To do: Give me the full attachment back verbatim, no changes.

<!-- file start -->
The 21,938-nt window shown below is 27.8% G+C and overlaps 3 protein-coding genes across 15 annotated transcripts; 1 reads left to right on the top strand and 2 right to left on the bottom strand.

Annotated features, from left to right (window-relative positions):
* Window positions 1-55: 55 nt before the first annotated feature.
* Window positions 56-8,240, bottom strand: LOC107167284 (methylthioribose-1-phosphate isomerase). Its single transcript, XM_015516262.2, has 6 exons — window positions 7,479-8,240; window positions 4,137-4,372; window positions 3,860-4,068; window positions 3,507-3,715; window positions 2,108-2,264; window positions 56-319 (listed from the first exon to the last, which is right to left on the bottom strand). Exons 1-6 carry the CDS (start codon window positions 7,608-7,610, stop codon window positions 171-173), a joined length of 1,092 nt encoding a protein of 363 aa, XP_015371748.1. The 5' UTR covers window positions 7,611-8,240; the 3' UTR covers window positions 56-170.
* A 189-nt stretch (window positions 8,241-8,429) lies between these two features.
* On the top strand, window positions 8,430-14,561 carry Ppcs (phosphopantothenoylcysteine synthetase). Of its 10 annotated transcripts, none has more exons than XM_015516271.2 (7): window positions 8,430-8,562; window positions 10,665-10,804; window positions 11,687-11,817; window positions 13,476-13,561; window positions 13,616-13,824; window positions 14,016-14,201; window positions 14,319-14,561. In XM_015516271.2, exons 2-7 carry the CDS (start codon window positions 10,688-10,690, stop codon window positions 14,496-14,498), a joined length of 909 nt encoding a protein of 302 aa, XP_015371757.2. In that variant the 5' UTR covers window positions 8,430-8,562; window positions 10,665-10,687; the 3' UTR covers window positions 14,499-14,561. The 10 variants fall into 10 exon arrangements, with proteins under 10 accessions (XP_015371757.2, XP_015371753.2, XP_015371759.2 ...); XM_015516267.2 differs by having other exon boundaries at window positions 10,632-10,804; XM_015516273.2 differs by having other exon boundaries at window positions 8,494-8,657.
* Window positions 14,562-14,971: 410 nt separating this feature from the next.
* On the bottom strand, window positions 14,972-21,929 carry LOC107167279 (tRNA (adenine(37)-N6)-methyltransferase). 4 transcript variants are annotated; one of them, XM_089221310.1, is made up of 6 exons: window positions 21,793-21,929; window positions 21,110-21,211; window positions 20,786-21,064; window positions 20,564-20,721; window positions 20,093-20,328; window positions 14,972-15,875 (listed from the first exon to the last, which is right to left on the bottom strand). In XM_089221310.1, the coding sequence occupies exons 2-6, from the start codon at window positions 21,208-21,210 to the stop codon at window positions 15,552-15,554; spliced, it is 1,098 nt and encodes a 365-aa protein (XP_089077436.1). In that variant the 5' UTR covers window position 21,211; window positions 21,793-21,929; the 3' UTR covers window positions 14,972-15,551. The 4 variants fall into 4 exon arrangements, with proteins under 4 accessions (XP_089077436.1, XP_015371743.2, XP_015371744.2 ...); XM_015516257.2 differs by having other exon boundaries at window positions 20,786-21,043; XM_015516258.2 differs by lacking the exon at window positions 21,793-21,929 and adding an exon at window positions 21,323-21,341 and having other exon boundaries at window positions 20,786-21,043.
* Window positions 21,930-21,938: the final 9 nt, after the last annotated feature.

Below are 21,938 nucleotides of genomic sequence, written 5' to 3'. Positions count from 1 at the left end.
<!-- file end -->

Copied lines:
The 21,938-nt window shown below is 27.8% G+C and overlaps 3 protein-coding genes across 15 annotated transcripts; 1 reads left to right on the top strand and 2 right to left on the bottom strand.

Annotated features, from left to right (window-relative positions):
* Window positions 1-55: 55 nt before the first annotated feature.
* Window positions 56-8,240, bottom strand: LOC107167284 (methylthioribose-1-phosphate isomerase). Its single transcript, XM_015516262.2, has 6 exons — window positions 7,479-8,240; window positions 4,137-4,372; window positions 3,860-4,068; window positions 3,507-3,715; window positions 2,108-2,264; window positions 56-319 (listed from the first exon to the last, which is right to left on the bottom strand). Exons 1-6 carry the CDS (start codon window positions 7,608-7,610, stop codon window positions 171-173), a joined length of 1,092 nt encoding a protein of 363 aa, XP_015371748.1. The 5' UTR covers window positions 7,611-8,240; the 3' UTR covers window positions 56-170.
* A 189-nt stretch (window positions 8,241-8,429) lies between these two features.
* On the top strand, window positions 8,430-14,561 carry Ppcs (phosphopantothenoylcysteine synthetase). Of its 10 annotated transcripts, none has more exons than XM_015516271.2 (7): window positions 8,430-8,562; window positions 10,665-10,804; window positions 11,687-11,817; window positions 13,476-13,561; window positions 13,616-13,824; window positions 14,016-14,201; window positions 14,319-14,561. In XM_015516271.2, exons 2-7 carry the CDS (start codon window positions 10,688-10,690, stop codon window positions 14,496-14,498), a joined length of 909 nt encoding a protein of 302 aa, XP_015371757.2. In that variant the 5' UTR covers window positions 8,430-8,562; window positions 10,665-10,687; the 3' UTR covers window positions 14,499-14,561. The 10 variants fall into 10 exon arrangements, with proteins under 10 accessions (XP_015371757.2, XP_015371753.2, XP_015371759.2 ...); XM_015516267.2 differs by having other exon boundaries at window positions 10,632-10,804; XM_015516273.2 differs by having other exon boundaries at window positions 8,494-8,657.
* Window positions 14,562-14,971: 410 nt separating this feature from the next.
* On the bottom strand, window positions 14,972-21,929 carry LOC107167279 (tRNA (adenine(37)-N6)-methyltransferase). 4 transcript variants are annotated; one of them, XM_089221310.1, is made up of 6 exons: window positions 21,793-21,929; window positions 21,110-21,211; window positions 20,786-21,064; window positions 20,564-20,721; window positions 20,093-20,328; window positions 14,972-15,875 (listed from the first exon to the last, which is right to left on the bottom strand). In XM_089221310.1, the coding sequence occupies exons 2-6, from the start codon at window positions 21,208-21,210 to the stop codon at window positions 15,552-15,554; spliced, it is 1,098 nt and encodes a 365-aa protein (XP_089077436.1). In that variant the 5' UTR covers window position 21,211; window positions 21,793-21,929; the 3' UTR covers window positions 14,972-15,551. The 4 variants fall into 4 exon arrangements, with proteins under 4 accessions (XP_089077436.1, XP_015371743.2, XP_015371744.2 ...); XM_015516257.2 differs by having other exon boundaries at window positions 20,786-21,043; XM_015516258.2 differs by lacking the exon at window positions 21,793-21,929 and adding an exon at window positions 21,323-21,341 and having other exon boundaries at window positions 20,786-21,043.
* Window positions 21,930-21,938: the final 9 nt, after the last annotated feature.

Below are 21,938 nucleotides of genomic sequence, written 5' to 3'. Positions count from 1 at the left end.